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SGA candidates forced to change SARN proposal

The lead up to the Student Government Association elections has been packed with drama, with posters defaced and accusations flying on Yik Yak. In the midst of all this, some students may have missed a recent debate over a proposal in the campaign platform Kyle Wilmar ’17 and Héctor Poveda ’19. The pair – running for student body president and vice-president, respectively – proposed to make the Sexual Assault Resource Network, or SARN, a branch of SGA. This was a radical proposal and it surprised many members of the campus community, including the SARN staff.

Kaelie Lund ’16 and Natalia Soler ’16, the SARN co-chairs, promptly wrote to Wilmar and Poveda explaining why their proposal was unnecessary and potentially harmful.

“We believe that SARN best serves students on campus when it is a separate, autonomous entity away from St. Olaf’s Student Government Association and request that you immediately remove it from your campaign platform,” Lund wrote. “We also request that you post a clarification about your stance on SARN remaining independent from SGA on your Facebook page.”

According to Lund, Poveda and Wilmar did contact the organization the day before their platform was released. However, SARN staff were not made aware of the details. They were quick to express disappointment that the organization was not briefed on the magnitude of the proposal.

In their response, Lund and Soler detail why SARN functions best as an independent organization. One key point involves the distinction between SARN and the It’s On Us campaign; Wilmar and Poveda conflated the two in their platform. Launched last year as an SGA initiative, It’s On Us seeks to raise awareness about campus sexual assault. While SARN also aims to educate the campus, it has a direct service aspect that makes it unique. SARN is a confidential resource center for sexual assault survivors; it does not involve itself with student government. For Lund, to speak of SARN’s lack of power as Wilmar and Poveda did is to misunderstand SARN’s mission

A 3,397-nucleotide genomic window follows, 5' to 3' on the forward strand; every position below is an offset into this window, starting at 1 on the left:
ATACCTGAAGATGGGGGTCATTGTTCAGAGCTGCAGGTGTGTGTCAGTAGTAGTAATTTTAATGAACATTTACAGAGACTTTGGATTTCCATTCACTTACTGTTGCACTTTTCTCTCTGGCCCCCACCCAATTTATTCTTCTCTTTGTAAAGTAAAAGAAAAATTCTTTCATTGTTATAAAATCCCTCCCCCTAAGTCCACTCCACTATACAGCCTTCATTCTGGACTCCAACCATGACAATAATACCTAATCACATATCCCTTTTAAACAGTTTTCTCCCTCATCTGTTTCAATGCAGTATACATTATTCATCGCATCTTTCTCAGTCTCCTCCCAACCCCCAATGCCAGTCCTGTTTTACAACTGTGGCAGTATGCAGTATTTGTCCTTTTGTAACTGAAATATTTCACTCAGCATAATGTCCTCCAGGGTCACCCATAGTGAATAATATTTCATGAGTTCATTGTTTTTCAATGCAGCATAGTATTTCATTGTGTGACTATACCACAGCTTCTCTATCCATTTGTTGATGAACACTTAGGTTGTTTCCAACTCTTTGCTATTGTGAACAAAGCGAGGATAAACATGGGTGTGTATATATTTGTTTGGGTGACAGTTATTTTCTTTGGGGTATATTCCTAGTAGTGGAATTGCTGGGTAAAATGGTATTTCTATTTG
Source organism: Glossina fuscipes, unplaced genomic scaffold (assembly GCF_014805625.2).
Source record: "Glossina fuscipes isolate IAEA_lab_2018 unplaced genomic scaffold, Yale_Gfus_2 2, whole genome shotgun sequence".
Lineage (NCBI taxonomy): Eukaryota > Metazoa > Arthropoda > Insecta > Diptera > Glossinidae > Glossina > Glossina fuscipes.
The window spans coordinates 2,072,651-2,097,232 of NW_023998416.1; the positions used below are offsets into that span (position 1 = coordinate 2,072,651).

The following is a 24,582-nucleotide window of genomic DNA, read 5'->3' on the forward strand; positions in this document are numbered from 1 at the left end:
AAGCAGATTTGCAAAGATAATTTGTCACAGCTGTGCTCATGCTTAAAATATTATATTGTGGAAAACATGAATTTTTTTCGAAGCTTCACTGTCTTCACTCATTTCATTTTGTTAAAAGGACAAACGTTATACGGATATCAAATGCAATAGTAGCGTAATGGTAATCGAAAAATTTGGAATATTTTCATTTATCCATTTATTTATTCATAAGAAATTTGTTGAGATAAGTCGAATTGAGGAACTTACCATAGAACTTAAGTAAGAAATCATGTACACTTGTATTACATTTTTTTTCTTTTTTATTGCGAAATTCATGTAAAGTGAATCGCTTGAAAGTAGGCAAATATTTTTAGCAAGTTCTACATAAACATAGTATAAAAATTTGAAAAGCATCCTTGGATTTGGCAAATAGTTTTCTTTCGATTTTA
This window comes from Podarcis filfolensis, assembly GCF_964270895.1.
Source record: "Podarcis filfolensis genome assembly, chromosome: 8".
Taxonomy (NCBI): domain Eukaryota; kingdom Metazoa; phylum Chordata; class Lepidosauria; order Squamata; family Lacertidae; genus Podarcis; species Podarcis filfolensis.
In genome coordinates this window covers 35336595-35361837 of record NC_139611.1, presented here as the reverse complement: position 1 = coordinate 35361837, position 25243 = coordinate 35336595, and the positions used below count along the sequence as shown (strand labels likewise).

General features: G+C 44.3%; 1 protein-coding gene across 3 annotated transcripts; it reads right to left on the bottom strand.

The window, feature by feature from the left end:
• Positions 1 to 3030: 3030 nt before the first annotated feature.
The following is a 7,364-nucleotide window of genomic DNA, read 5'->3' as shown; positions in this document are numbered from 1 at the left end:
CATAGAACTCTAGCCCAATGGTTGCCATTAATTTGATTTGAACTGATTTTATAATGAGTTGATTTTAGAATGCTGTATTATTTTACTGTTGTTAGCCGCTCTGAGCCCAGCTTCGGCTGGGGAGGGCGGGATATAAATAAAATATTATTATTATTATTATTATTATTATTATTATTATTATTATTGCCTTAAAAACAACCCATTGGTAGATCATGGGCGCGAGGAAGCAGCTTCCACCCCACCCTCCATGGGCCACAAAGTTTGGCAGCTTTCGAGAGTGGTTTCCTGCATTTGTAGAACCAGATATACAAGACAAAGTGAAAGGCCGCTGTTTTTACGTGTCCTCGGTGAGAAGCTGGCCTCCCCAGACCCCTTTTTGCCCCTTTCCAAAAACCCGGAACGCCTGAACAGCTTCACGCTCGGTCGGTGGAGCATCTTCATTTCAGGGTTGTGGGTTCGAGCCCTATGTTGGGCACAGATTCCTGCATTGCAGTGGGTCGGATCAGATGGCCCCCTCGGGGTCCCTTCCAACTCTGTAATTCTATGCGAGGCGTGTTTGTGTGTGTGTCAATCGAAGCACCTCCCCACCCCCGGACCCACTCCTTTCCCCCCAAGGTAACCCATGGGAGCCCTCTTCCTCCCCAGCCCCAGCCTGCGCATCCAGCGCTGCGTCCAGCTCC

“SARN is powerful on its own because of who it represents: the survivor. SARN exists to empower survivors of sexual assault – not the student government,” she said. “To say that SARN needs more power is an unnecessary statement because it is the only resource of its kind to exist in the St. Olaf community.”

To their credit, Wilmar and Poveda responded promptly. After discussing the issue with SARN staff, they agreed to drop the proposal from their platform. Both emphasize that they want to support SARN and its mission.

“Our main goal wasn’t to get involved with SARN as a confidential resource or with SARN affairs because they’re doing a great job. Our purpose was to support SARN and their mission on campus,” Poveda said. “We wanted a student representative from SARN on Senate who could say, ‘Is there a way we can make campus safer?’ We don’t want to get involved in the way they are handling their affairs.”

At the time this article was posted, the SARN proposal was still featured on the campaign Facebook page, as well as the candidate profile.

In addition to educational events and mental health services, SARN serves as a liaison between the campus administration, the Wellness Center, the Title IX Committee and health services in the surrounding area. Its unique position requires that trained SARN staff make decisions for the organization, rather than the student government bureaucracy. Lund makes this quite clear.

“No other resource at St. Olaf is student-supported and a confidential resource,” she said.